Update on Illinois Pension Reform

For updated information on this subject please read our latest blog post. This year has seen a flurry of lawsuits related to Illinois Pension Reform, including previous changes made to the State Retiree Health Insurance.  Many of the cases are still in process, but here is an update on what we know:

Pension Reform

In late 2013, Illinois General Assembly passed a bill aimed at reforming the pension systems for most Illinois public employees and Governor Pat Quinn signed the bill into law.  This bill reduced future benefit increases for current retirees and decreased expected benefits for those not yet retired.  Lawsuits quickly followed questioning the constitutionality of this law.  The law was slated to go into effect as of June 1, 2014, but was suspended pending resolution of these lawsuits.  This means that SURS and other State Retirement Systems are operating under the rules as they existed before pension reform was passed.

You can see my summary of the pension reform in two prior blog posts from December 6th and December 23rd.  You can also view a SURS press release regarding the halting of pension reform here.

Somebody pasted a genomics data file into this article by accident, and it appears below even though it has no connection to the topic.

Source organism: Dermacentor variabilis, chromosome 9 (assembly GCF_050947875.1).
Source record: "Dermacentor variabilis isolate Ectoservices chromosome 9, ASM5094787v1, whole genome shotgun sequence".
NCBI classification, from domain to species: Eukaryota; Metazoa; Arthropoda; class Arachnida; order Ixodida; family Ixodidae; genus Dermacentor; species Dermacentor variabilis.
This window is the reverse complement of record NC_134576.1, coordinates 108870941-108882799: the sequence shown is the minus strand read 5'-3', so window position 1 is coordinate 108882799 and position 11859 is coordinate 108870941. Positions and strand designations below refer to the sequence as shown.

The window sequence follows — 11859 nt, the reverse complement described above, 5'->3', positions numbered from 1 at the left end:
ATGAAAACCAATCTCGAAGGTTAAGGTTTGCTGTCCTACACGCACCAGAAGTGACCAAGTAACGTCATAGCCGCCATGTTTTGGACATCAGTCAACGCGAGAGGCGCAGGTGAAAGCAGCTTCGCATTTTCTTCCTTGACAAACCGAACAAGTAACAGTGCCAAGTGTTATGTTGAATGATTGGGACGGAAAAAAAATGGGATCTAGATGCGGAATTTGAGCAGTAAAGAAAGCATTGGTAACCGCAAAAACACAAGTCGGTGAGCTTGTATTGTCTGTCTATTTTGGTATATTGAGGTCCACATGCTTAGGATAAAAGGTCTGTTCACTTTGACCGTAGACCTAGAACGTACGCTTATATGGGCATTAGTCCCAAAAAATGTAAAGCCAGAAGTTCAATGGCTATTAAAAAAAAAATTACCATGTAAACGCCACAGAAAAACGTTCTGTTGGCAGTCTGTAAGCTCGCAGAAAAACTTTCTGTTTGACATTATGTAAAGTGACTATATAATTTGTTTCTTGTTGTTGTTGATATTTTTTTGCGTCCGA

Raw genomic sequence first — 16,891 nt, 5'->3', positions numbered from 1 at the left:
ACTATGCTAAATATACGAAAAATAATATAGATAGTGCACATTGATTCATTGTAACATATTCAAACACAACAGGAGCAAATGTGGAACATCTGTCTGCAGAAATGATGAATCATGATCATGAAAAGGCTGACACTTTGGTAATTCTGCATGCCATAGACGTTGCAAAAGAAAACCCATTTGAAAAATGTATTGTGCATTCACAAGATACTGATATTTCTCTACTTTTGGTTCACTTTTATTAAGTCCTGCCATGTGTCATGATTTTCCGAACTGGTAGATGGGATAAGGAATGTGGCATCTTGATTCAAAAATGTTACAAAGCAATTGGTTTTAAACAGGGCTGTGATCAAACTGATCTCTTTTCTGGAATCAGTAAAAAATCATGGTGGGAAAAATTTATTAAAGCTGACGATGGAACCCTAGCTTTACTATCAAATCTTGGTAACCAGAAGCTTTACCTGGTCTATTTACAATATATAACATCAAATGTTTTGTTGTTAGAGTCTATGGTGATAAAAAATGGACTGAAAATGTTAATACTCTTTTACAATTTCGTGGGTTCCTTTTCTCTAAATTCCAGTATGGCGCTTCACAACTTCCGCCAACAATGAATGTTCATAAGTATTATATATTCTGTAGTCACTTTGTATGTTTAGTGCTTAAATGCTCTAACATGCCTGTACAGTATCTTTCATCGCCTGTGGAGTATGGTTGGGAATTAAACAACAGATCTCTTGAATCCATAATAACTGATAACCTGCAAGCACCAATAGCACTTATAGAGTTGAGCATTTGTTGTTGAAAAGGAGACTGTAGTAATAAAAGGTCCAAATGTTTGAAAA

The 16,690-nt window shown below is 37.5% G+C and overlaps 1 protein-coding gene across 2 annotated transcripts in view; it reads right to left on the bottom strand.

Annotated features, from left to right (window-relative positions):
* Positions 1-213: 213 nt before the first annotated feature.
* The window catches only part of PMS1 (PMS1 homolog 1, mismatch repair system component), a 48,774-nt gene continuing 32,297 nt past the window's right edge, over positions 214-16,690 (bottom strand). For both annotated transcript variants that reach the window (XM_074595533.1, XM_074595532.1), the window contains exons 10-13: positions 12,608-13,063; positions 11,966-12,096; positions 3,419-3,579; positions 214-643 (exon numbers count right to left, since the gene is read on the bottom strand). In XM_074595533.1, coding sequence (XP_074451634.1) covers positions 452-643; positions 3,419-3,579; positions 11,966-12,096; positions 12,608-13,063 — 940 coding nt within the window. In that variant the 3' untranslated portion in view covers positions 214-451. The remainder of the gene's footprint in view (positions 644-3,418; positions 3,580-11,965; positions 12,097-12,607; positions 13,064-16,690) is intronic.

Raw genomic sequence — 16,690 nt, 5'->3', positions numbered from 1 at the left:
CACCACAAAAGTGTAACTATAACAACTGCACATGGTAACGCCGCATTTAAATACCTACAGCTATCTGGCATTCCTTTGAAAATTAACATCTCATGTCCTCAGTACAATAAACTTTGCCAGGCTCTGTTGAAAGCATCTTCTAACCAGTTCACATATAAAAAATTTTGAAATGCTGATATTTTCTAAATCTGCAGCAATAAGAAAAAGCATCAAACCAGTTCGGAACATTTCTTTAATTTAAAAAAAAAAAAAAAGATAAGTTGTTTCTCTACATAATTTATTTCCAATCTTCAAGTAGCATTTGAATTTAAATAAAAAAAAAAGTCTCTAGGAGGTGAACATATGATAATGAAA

Health Insurance

Before the pension reform discussed above, changes were made in 2012 requiring State Retirees to contribute towards the cost of their health insurance by a  2% deduction from their pension (1% for retirees enrolled in Medicare).  Like pension reform, lawsuits were filed challenging this law.  The opinion of many experts at the time of passage was that Retiree Health insurance was a separate benefit from pension benefits and therefore not constitutionally guaranteed.  This was further backed by an initial court ruling.  Since that time, there has been more action by the courts.

First, the Illinois Supreme Court overturned the lower court's decision by ruling that Retiree Health insurance is in fact protected by the same constitutional provisions that protect pensions.  Then, shortly after, another ruling halted the July 2014 planned increase in premium contributions to be made by pensioners.  Finally, a ruling this week determined that the state may no longer deduct health insurance premiums from retirees' pensions.

You can read more about this change here.


It is still too early to make substantial planning decisions.  Immediately, retirees can expect their pension benefit to increase in the next month or two as health care deductions are halted.  It is also possible that previously deducted premiums will be refunded.  For retirees who previously deducted premiums paid as an Medical Expenses under their Itemized Deductions on their tax returns, they may have to claim refunds as income.

Additionally, some retirees opted out of state insurance in favor of alternative Medicare Supplemental, Medicare Advantage or other policies.  This might sway those retirees to return to the state plan during open enrollment for 2015.

Longer term the State's position on pension reform looks more weak, but this is a complex legal matter.  I expect we are a long way from any final resolution.